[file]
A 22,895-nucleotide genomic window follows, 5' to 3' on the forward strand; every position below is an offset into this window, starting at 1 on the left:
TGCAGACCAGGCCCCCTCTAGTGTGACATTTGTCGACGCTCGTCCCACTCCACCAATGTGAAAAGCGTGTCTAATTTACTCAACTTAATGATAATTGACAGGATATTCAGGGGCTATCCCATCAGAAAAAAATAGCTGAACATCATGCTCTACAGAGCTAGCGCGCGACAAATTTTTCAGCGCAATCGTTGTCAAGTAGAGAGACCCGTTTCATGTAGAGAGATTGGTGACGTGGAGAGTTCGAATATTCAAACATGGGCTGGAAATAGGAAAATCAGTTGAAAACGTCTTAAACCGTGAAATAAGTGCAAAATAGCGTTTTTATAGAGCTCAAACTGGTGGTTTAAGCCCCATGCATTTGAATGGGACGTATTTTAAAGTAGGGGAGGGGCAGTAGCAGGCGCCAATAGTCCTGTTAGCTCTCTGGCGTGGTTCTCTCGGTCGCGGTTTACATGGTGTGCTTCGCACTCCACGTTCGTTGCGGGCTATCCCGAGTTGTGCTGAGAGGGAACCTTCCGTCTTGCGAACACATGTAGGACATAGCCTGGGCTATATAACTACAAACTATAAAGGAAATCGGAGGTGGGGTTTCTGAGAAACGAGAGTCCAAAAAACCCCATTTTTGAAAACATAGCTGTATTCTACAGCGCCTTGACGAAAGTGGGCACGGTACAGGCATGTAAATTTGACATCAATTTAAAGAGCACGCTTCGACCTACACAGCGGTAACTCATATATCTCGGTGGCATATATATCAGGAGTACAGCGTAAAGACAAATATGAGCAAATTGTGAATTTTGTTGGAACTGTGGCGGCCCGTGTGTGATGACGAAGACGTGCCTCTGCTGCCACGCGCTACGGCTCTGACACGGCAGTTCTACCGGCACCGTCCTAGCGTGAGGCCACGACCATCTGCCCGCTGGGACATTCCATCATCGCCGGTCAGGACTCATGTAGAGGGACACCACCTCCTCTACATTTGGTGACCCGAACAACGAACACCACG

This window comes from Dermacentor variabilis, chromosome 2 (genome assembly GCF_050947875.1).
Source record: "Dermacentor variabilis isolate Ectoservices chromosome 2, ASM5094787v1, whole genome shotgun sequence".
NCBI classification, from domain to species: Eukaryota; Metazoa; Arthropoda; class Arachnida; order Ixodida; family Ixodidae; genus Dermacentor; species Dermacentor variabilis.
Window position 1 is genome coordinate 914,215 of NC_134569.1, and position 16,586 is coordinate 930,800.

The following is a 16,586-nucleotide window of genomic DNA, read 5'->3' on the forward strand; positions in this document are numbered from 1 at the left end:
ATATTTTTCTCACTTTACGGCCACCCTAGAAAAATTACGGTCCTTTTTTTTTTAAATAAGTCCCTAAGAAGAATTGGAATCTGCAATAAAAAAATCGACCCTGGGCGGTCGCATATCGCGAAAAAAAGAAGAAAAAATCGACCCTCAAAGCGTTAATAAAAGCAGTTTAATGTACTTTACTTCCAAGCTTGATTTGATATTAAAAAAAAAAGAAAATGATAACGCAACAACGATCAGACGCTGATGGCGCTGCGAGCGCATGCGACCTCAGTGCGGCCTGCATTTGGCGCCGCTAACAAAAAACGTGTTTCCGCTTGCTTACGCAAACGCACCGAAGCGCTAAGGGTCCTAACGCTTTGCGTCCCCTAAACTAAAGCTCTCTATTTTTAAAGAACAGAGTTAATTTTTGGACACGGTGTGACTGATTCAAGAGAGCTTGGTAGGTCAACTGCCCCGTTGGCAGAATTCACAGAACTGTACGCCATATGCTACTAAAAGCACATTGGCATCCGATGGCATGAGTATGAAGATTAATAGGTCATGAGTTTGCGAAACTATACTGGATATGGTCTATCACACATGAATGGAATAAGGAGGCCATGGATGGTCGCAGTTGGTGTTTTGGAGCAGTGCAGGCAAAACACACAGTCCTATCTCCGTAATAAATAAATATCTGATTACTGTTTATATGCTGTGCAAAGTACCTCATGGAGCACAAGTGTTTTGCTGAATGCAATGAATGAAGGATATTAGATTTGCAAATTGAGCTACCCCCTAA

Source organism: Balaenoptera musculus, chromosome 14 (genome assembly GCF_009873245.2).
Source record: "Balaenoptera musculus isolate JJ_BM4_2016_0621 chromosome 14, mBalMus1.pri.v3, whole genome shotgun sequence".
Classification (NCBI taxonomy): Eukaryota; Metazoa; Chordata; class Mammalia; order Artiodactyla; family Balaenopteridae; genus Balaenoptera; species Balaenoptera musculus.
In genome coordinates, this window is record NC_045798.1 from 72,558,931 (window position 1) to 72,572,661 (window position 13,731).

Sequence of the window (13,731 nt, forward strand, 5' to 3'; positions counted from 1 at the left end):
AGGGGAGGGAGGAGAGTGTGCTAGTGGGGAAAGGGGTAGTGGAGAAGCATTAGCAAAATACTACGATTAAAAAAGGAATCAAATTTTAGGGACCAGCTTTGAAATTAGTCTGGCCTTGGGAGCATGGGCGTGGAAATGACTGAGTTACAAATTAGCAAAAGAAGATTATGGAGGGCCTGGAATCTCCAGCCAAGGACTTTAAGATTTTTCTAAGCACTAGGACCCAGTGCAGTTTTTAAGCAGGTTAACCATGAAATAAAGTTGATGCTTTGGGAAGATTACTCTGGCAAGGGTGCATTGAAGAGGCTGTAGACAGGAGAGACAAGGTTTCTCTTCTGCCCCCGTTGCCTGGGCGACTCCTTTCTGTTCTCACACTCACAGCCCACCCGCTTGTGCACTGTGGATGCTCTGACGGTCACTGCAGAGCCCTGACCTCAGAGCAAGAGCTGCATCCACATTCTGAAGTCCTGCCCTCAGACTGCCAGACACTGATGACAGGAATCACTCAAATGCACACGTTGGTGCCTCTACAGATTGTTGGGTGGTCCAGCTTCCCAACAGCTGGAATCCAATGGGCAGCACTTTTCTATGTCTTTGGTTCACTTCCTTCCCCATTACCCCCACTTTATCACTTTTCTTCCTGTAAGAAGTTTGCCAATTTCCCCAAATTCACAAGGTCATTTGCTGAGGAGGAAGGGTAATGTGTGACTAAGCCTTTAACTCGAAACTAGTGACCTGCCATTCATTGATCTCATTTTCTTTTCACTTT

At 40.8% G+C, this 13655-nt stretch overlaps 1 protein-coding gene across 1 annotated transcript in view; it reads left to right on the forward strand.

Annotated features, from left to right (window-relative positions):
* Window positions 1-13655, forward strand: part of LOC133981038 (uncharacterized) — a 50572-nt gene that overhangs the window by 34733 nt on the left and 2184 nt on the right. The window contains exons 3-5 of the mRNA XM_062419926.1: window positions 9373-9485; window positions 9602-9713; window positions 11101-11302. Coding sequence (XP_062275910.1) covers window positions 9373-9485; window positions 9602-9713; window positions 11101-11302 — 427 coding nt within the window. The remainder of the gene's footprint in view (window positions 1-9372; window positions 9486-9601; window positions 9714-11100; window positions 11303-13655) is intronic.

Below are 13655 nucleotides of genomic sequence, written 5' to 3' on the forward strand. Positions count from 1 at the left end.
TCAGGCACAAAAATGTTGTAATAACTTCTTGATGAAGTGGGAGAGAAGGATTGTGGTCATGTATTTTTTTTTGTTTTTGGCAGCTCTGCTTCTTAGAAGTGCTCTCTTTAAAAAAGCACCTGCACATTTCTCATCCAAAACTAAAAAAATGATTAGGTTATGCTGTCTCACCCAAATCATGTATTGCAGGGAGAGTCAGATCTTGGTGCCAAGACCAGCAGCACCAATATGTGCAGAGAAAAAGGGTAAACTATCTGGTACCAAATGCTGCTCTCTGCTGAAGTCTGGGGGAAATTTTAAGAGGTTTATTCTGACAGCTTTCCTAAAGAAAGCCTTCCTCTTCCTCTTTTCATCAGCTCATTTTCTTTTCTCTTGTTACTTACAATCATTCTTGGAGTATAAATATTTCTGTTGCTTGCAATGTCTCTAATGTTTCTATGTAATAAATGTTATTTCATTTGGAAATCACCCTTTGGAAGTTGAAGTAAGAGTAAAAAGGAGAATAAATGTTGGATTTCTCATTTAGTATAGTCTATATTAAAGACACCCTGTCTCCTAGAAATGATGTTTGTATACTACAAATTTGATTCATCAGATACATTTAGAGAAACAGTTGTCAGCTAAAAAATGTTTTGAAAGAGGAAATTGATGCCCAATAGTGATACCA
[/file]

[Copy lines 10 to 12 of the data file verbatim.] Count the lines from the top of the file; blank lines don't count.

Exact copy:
Source record: "Balaenoptera musculus isolate JJ_BM4_2016_0621 chromosome 14, mBalMus1.pri.v3, whole genome shotgun sequence".
Classification (NCBI taxonomy): Eukaryota; Metazoa; Chordata; class Mammalia; order Artiodactyla; family Balaenopteridae; genus Balaenoptera; species Balaenoptera musculus.
In genome coordinates, this window is record NC_045798.1 from 72,558,931 (window position 1) to 72,572,661 (window position 13,731).